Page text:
The biggest whistleblowers: Boeing's 737 Max disaster: A manager warns, but no one listens to him

This article is an acquisition of Capital , Capital's premium digital offering.

The biggest whistleblowers: Boeing's 737 Max disaster: A manager warns, but no one listens to him

This article is an acquisition of Capital , Capital's premium digital offering. For you as a stern PLUS subscriber, it is exclusively available here until July 29th, 2023. After that, it will again only be available to Capital subscribers at www.capital.de/plus

It's almost spring-like weather in Arizona when the brand new Boeing 737 Max 8 takes off on its maiden flight into the partly cloudy skies in February this year. The machine was only delivered to the Southwest airline in Phoenix the evening before. With 164 passengers on board, she is now heading for Houston, Texas. Two and a half hour. Routine.

But shortly after take-off, the pilots notice that something is wrong. From an altitude of 3,300 meters, the captain sends an emergency message to the tower: The technology that is supposed to stabilize the aircraft in autopilot mode is failing. The crew decides to turn back. 23 minutes after takeoff, flight WN 971 lands safely at the airport in the Arizona capital. All occupants are safe.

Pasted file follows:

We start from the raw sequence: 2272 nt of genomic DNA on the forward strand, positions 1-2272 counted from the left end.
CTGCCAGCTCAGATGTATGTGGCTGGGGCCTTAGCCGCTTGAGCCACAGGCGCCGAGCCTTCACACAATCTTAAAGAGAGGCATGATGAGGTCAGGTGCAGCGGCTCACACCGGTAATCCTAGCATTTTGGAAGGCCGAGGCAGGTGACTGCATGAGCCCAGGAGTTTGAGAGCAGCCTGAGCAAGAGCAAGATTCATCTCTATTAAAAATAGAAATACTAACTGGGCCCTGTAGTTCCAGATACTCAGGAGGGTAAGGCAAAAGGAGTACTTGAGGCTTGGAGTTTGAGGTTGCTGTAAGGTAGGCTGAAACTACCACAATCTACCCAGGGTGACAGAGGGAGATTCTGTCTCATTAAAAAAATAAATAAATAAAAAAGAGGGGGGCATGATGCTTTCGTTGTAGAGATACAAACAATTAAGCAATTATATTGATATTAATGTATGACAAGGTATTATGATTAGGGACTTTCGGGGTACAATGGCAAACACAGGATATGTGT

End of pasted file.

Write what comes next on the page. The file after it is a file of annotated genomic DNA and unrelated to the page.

Ed Pierson remains calm as he discusses the incident, but there's indignation in his voice. How is something like that possible with an airplane that has just come out of the factory, he asks: "Is this the new normal?" The ex-Boeing manager is one of several whistleblowers who contributed to the clarification after two crashes of 737 Max machines and revealed shocking abuses at the aircraft manufacturer. But it's not over for Pierson. He has made the fight for more security his mission.

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